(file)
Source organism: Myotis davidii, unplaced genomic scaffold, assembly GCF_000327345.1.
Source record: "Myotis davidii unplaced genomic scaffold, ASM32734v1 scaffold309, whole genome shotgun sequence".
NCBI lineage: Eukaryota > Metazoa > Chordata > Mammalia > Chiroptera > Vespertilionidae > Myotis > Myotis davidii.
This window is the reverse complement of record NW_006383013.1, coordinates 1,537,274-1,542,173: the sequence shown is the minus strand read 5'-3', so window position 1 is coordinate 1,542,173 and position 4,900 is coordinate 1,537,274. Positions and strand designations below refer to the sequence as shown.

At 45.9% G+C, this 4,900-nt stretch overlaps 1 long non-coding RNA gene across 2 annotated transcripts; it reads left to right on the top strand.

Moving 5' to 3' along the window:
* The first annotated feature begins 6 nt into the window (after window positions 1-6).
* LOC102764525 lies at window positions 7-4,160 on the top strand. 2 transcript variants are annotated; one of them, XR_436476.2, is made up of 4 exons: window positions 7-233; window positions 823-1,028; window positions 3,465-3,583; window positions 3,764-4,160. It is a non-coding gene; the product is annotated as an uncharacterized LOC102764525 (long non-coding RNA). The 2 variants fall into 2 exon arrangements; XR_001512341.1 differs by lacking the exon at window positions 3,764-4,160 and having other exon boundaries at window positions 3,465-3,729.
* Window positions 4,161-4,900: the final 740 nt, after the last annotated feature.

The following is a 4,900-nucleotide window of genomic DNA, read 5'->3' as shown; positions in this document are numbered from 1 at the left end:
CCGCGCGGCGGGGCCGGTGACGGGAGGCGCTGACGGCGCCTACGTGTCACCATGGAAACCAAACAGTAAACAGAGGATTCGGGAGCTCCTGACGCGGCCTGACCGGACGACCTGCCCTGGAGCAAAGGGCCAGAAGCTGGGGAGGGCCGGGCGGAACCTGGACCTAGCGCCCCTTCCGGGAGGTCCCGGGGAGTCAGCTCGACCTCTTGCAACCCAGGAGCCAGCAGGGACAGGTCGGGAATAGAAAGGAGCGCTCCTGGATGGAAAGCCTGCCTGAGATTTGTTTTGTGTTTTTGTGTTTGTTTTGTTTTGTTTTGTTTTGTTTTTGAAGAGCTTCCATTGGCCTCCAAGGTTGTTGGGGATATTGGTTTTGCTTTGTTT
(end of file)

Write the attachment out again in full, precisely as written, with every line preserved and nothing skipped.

Source organism: Myotis davidii, unplaced genomic scaffold, assembly GCF_000327345.1.
Source record: "Myotis davidii unplaced genomic scaffold, ASM32734v1 scaffold309, whole genome shotgun sequence".
NCBI lineage: Eukaryota > Metazoa > Chordata > Mammalia > Chiroptera > Vespertilionidae > Myotis > Myotis davidii.
This window is the reverse complement of record NW_006383013.1, coordinates 1,537,274-1,542,173: the sequence shown is the minus strand read 5'-3', so window position 1 is coordinate 1,542,173 and position 4,900 is coordinate 1,537,274. Positions and strand designations below refer to the sequence as shown.

At 45.9% G+C, this 4,900-nt stretch overlaps 1 long non-coding RNA gene across 2 annotated transcripts; it reads left to right on the top strand.

Moving 5' to 3' along the window:
* The first annotated feature begins 6 nt into the window (after window positions 1-6).
* LOC102764525 lies at window positions 7-4,160 on the top strand. 2 transcript variants are annotated; one of them, XR_436476.2, is made up of 4 exons: window positions 7-233; window positions 823-1,028; window positions 3,465-3,583; window positions 3,764-4,160. It is a non-coding gene; the product is annotated as an uncharacterized LOC102764525 (long non-coding RNA). The 2 variants fall into 2 exon arrangements; XR_001512341.1 differs by lacking the exon at window positions 3,764-4,160 and having other exon boundaries at window positions 3,465-3,729.
* Window positions 4,161-4,900: the final 740 nt, after the last annotated feature.

The following is a 4,900-nucleotide window of genomic DNA, read 5'->3' as shown; positions in this document are numbered from 1 at the left end:
CCGCGCGGCGGGGCCGGTGACGGGAGGCGCTGACGGCGCCTACGTGTCACCATGGAAACCAAACAGTAAACAGAGGATTCGGGAGCTCCTGACGCGGCCTGACCGGACGACCTGCCCTGGAGCAAAGGGCCAGAAGCTGGGGAGGGCCGGGCGGAACCTGGACCTAGCGCCCCTTCCGGGAGGTCCCGGGGAGTCAGCTCGACCTCTTGCAACCCAGGAGCCAGCAGGGACAGGTCGGGAATAGAAAGGAGCGCTCCTGGATGGAAAGCCTGCCTGAGATTTGTTTTGTGTTTTTGTGTTTGTTTTGTTTTGTTTTGTTTTGTTTTTGAAGAGCTTCCATTGGCCTCCAAGGTTGTTGGGGATATTGGTTTTGCTTTGTTT